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From ‘Plantation Workers’ to NaukrÄ nÄ«

Supurna Banerjee

Journal of South Asian Development, 2018, vol. 13, issue 2, 164-185

Abstract: The tea plantations of Dooars in West Bengal are founded on a gendered division of labour. The recent economic crisis faced by the tea plantations brought long-established labour practices into question. Mounting expenses and closures led to rising migration of plantation workers to distant urban areas in North and South India, in search of alternative employment. Many of these women found employment as domestic workers and care workers in Delhi and Gurgaon. Drawing on the in-depth narratives of these migrant domestic workers, this article explores self-perceptions and representations of work and brings to the forefront the ongoing process of skill acquisition on the one hand and its constant invisibilization on the other. This reproduces paid domestic and care work not only as women’s natural labour but as low skilled and low status work that is particularly suitable for migrant women. The women’s own perceptions help problematize and nuance otherwise monolithic understandings of labour in general and domestic labour in particular.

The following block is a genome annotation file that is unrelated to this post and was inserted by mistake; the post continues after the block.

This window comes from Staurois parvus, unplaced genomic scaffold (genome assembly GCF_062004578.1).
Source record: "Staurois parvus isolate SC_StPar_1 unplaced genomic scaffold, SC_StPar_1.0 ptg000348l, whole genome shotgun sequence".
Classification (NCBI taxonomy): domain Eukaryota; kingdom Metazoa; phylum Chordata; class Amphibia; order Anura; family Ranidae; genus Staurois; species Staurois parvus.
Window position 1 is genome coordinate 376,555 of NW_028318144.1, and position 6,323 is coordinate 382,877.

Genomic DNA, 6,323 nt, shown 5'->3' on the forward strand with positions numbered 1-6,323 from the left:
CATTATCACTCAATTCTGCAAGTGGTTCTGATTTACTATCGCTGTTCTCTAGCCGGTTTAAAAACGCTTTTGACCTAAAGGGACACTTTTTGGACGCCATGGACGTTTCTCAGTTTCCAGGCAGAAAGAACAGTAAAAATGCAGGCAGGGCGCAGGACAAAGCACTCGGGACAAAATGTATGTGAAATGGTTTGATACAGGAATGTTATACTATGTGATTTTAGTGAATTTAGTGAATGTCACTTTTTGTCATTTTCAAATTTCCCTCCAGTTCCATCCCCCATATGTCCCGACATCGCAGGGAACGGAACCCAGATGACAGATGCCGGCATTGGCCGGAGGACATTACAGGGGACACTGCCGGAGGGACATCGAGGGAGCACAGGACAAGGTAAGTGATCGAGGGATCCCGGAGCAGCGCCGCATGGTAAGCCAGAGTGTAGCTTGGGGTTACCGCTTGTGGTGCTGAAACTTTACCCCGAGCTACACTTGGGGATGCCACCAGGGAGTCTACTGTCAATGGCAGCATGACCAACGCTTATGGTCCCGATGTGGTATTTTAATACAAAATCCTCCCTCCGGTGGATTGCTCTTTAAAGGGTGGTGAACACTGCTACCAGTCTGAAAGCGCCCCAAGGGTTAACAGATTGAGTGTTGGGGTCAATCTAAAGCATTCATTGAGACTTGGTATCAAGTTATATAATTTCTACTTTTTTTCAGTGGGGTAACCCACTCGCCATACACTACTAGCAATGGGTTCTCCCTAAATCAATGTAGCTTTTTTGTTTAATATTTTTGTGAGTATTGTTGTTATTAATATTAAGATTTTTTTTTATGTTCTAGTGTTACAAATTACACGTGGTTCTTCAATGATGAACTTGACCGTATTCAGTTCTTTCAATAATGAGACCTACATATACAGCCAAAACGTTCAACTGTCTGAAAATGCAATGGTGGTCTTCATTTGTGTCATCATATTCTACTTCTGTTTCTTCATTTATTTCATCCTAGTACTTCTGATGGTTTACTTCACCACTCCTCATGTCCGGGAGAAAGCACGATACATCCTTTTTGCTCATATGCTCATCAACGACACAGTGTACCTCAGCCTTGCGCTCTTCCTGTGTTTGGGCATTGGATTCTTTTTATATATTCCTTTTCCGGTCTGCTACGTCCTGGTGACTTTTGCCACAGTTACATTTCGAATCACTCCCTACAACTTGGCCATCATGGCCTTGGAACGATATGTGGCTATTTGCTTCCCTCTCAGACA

Keywords: Gendered labour; skills; in-country migration; domestic work; childcare (search for similar items in EconPapers)
Date: 2018
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Handle: RePEc:sae:soudev:v:13:y:2018:i:2:p:164-185